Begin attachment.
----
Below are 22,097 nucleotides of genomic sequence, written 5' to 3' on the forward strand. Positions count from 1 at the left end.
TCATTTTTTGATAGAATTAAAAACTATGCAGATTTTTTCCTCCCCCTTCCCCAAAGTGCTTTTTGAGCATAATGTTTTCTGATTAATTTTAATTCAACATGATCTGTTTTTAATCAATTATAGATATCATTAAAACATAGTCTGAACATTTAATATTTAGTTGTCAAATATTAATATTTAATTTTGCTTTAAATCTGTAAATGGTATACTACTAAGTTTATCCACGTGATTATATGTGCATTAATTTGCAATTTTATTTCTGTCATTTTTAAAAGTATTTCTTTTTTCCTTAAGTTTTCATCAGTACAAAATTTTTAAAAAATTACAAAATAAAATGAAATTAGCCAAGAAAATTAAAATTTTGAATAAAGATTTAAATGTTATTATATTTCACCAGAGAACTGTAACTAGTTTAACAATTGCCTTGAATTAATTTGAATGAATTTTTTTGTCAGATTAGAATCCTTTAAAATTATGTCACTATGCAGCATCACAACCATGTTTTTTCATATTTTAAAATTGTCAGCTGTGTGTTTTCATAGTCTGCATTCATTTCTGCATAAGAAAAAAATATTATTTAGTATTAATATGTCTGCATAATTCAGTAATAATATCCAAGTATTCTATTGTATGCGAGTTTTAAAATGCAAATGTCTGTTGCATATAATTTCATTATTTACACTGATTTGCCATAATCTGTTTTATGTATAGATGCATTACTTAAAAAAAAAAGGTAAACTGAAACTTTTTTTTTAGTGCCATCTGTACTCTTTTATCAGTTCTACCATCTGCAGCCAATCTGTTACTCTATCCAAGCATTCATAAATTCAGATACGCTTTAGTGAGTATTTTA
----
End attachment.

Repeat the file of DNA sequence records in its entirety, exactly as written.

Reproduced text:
Below are 22,097 nucleotides of genomic sequence, written 5' to 3' on the forward strand. Positions count from 1 at the left end.
TCATTTTTTGATAGAATTAAAAACTATGCAGATTTTTTCCTCCCCCTTCCCCAAAGTGCTTTTTGAGCATAATGTTTTCTGATTAATTTTAATTCAACATGATCTGTTTTTAATCAATTATAGATATCATTAAAACATAGTCTGAACATTTAATATTTAGTTGTCAAATATTAATATTTAATTTTGCTTTAAATCTGTAAATGGTATACTACTAAGTTTATCCACGTGATTATATGTGCATTAATTTGCAATTTTATTTCTGTCATTTTTAAAAGTATTTCTTTTTTCCTTAAGTTTTCATCAGTACAAAATTTTTAAAAAATTACAAAATAAAATGAAATTAGCCAAGAAAATTAAAATTTTGAATAAAGATTTAAATGTTATTATATTTCACCAGAGAACTGTAACTAGTTTAACAATTGCCTTGAATTAATTTGAATGAATTTTTTTGTCAGATTAGAATCCTTTAAAATTATGTCACTATGCAGCATCACAACCATGTTTTTTCATATTTTAAAATTGTCAGCTGTGTGTTTTCATAGTCTGCATTCATTTCTGCATAAGAAAAAAATATTATTTAGTATTAATATGTCTGCATAATTCAGTAATAATATCCAAGTATTCTATTGTATGCGAGTTTTAAAATGCAAATGTCTGTTGCATATAATTTCATTATTTACACTGATTTGCCATAATCTGTTTTATGTATAGATGCATTACTTAAAAAAAAAAGGTAAACTGAAACTTTTTTTTTAGTGCCATCTGTACTCTTTTATCAGTTCTACCATCTGCAGCCAATCTGTTACTCTATCCAAGCATTCATAAATTCAGATACGCTTTAGTGAGTATTTTA